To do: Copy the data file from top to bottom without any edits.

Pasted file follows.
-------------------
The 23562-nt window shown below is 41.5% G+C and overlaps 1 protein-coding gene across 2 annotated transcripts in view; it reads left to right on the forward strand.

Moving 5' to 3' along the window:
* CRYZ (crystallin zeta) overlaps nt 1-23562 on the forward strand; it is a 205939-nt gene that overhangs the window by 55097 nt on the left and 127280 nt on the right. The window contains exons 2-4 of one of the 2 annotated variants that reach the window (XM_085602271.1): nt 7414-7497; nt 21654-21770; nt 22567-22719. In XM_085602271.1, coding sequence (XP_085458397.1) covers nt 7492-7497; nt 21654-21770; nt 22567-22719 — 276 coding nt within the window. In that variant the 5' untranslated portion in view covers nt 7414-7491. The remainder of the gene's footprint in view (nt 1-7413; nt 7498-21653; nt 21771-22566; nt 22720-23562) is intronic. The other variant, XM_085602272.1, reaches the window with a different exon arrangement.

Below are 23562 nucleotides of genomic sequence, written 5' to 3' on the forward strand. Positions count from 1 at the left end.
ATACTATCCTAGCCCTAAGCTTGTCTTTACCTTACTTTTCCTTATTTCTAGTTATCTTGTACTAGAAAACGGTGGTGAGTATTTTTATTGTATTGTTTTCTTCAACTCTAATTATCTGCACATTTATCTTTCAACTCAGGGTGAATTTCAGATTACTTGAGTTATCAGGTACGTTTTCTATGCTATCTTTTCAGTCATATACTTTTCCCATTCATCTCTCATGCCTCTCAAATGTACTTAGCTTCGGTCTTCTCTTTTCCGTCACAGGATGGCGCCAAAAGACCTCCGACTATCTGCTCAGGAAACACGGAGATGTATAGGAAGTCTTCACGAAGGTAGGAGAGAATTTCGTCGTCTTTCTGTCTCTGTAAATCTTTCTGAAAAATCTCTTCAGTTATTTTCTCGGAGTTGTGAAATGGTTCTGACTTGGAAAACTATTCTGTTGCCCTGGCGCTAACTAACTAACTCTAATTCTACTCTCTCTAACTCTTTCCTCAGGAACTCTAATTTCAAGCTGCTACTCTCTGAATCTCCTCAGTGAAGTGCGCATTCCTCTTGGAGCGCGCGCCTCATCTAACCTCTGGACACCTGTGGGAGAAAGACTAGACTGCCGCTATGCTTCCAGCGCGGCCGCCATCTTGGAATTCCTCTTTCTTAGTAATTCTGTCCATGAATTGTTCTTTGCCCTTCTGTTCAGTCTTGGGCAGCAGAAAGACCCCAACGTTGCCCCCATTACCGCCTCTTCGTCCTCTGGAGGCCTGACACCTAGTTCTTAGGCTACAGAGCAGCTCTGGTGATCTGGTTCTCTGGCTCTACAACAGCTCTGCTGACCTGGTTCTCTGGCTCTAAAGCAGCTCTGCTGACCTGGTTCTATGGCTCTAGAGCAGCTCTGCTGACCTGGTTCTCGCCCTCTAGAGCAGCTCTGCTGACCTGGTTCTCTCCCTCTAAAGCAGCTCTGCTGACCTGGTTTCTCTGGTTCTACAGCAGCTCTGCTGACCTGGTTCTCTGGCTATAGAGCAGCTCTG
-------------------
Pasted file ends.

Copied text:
The 23562-nt window shown below is 41.5% G+C and overlaps 1 protein-coding gene across 2 annotated transcripts in view; it reads left to right on the forward strand.

Moving 5' to 3' along the window:
* CRYZ (crystallin zeta) overlaps nt 1-23562 on the forward strand; it is a 205939-nt gene that overhangs the window by 55097 nt on the left and 127280 nt on the right. The window contains exons 2-4 of one of the 2 annotated variants that reach the window (XM_085602271.1): nt 7414-7497; nt 21654-21770; nt 22567-22719. In XM_085602271.1, coding sequence (XP_085458397.1) covers nt 7492-7497; nt 21654-21770; nt 22567-22719 — 276 coding nt within the window. In that variant the 5' untranslated portion in view covers nt 7414-7491. The remainder of the gene's footprint in view (nt 1-7413; nt 7498-21653; nt 21771-22566; nt 22720-23562) is intronic. The other variant, XM_085602272.1, reaches the window with a different exon arrangement.

Below are 23562 nucleotides of genomic sequence, written 5' to 3' on the forward strand. Positions count from 1 at the left end.
ATACTATCCTAGCCCTAAGCTTGTCTTTACCTTACTTTTCCTTATTTCTAGTTATCTTGTACTAGAAAACGGTGGTGAGTATTTTTATTGTATTGTTTTCTTCAACTCTAATTATCTGCACATTTATCTTTCAACTCAGGGTGAATTTCAGATTACTTGAGTTATCAGGTACGTTTTCTATGCTATCTTTTCAGTCATATACTTTTCCCATTCATCTCTCATGCCTCTCAAATGTACTTAGCTTCGGTCTTCTCTTTTCCGTCACAGGATGGCGCCAAAAGACCTCCGACTATCTGCTCAGGAAACACGGAGATGTATAGGAAGTCTTCACGAAGGTAGGAGAGAATTTCGTCGTCTTTCTGTCTCTGTAAATCTTTCTGAAAAATCTCTTCAGTTATTTTCTCGGAGTTGTGAAATGGTTCTGACTTGGAAAACTATTCTGTTGCCCTGGCGCTAACTAACTAACTCTAATTCTACTCTCTCTAACTCTTTCCTCAGGAACTCTAATTTCAAGCTGCTACTCTCTGAATCTCCTCAGTGAAGTGCGCATTCCTCTTGGAGCGCGCGCCTCATCTAACCTCTGGACACCTGTGGGAGAAAGACTAGACTGCCGCTATGCTTCCAGCGCGGCCGCCATCTTGGAATTCCTCTTTCTTAGTAATTCTGTCCATGAATTGTTCTTTGCCCTTCTGTTCAGTCTTGGGCAGCAGAAAGACCCCAACGTTGCCCCCATTACCGCCTCTTCGTCCTCTGGAGGCCTGACACCTAGTTCTTAGGCTACAGAGCAGCTCTGGTGATCTGGTTCTCTGGCTCTACAACAGCTCTGCTGACCTGGTTCTCTGGCTCTAAAGCAGCTCTGCTGACCTGGTTCTATGGCTCTAGAGCAGCTCTGCTGACCTGGTTCTCGCCCTCTAGAGCAGCTCTGCTGACCTGGTTCTCTCCCTCTAAAGCAGCTCTGCTGACCTGGTTTCTCTGGTTCTACAGCAGCTCTGCTGACCTGGTTCTCTGGCTATAGAGCAGCTCTG